On the ball is an idiom that may be an abbreviated form of a slightly older phrase. An idiom is a word, group of words or phrase that has a figurative meaning that is not easily deduced from its literal definition. We will examine the meaning of the expression on the ball, where it came from and some examples of its use in sentences.
On the ball describes someone who is efficient, someone who is talented, someone who is effective and can get things done. The idiom on the ball most probably comes from a sport involving a ball, but which sport is up for debate. It may be an abbreviated form of the phrase keep your eye on the ball, which admonishes the player to pay close attention and get things done. This phrase goes back to the 1800s. However, around the turn of the twentieth century, American sports writers referred to successful baseball pitchers as having a lot on the ball, meaning they were talented. In any case, by the 1930s the phrase on the ball became an idiom used in everyday conversation. It’s companion phrase get on the ball is an exhortation to pay attention and get something done.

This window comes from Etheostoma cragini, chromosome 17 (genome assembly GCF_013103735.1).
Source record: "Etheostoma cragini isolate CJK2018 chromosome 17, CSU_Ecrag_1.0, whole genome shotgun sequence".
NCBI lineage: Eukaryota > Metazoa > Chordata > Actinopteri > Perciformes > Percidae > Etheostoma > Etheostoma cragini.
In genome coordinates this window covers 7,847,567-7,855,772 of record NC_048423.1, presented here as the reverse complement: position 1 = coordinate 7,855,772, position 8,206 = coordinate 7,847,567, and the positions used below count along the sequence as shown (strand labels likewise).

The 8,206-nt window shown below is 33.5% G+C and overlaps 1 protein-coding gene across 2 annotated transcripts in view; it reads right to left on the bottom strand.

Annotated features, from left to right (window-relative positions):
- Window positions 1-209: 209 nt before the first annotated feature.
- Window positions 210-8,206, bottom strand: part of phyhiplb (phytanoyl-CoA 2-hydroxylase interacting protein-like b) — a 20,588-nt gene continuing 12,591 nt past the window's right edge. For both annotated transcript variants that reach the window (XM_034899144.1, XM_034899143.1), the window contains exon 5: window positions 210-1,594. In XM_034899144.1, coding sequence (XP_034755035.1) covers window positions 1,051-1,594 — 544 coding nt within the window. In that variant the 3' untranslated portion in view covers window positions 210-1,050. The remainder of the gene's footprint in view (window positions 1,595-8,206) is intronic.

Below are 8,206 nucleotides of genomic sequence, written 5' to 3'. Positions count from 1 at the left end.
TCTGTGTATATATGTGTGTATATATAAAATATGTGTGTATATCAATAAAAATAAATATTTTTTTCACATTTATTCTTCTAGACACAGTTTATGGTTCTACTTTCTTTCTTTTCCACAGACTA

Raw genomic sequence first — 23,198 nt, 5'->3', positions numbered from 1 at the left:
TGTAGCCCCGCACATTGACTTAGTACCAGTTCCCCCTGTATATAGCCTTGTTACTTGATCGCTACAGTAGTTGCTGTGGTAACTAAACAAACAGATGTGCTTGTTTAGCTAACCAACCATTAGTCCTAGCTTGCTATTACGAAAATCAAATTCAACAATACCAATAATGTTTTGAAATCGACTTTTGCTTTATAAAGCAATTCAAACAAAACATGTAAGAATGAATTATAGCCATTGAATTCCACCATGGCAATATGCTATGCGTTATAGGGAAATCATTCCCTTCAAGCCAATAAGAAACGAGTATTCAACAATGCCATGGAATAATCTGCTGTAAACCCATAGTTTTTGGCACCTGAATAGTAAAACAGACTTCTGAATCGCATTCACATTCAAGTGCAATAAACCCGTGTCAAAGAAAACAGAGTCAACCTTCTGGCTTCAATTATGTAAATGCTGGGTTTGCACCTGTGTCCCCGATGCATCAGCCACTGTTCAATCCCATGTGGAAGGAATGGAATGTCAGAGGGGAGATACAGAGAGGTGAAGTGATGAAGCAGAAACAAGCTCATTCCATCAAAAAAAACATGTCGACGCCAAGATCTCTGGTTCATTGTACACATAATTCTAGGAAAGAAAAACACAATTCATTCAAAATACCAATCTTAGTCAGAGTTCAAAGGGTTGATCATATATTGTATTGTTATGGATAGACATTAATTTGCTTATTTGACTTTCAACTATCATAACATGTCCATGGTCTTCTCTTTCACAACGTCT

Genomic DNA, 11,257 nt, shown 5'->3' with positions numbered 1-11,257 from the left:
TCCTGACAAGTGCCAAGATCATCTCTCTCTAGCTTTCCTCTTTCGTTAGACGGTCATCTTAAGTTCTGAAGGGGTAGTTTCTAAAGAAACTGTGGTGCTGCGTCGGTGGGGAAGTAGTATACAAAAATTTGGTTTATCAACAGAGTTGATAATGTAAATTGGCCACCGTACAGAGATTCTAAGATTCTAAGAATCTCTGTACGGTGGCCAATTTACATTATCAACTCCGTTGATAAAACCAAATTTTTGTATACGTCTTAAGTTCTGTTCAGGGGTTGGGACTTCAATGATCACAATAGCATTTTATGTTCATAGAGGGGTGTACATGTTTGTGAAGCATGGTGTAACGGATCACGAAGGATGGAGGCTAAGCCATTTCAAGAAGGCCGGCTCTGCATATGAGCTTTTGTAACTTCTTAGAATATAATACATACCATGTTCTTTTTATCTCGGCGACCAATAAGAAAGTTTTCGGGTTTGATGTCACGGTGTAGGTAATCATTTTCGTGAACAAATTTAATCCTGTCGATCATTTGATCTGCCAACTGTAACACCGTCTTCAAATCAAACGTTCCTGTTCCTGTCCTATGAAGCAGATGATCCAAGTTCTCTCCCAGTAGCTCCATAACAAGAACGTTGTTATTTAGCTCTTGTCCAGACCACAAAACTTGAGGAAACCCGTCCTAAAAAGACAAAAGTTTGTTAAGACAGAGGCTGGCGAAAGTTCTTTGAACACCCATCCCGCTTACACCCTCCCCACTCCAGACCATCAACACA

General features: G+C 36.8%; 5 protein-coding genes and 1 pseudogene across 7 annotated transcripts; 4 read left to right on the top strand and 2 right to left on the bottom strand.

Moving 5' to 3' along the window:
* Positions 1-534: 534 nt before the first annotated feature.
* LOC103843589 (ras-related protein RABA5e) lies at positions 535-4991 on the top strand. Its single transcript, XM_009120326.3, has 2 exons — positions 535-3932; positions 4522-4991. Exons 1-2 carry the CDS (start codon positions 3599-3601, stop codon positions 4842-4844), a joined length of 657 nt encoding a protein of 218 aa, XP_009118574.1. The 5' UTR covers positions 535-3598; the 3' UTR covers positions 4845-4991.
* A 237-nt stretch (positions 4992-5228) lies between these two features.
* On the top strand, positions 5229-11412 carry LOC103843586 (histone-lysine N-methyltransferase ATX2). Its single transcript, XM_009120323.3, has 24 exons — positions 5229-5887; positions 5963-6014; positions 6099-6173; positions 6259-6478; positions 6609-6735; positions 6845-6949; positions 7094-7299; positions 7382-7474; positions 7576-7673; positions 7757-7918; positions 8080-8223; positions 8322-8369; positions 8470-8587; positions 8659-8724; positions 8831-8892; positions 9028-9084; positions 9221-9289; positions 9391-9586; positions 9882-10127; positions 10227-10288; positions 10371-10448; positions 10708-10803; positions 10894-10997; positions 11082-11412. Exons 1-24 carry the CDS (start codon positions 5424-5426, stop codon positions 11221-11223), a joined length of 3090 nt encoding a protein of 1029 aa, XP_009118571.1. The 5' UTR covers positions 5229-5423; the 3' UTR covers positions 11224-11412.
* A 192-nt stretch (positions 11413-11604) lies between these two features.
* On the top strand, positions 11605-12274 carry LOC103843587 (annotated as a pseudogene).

Let’s get on the ball and get the Acheson property on River Street cleaned up. (The Times Herald)
There are people who do keep their sidewalks clean, and good for them, but to the rest of you: Let’s get on the ball and clean up our messy sidewalks. (The New York Daily News)
“Where other cities like Philadelphia and Pittsburgh have taken this on they’ve done a better job in protecting their arts community, and we need to get on the ball,” she said. (The Austin Monitor)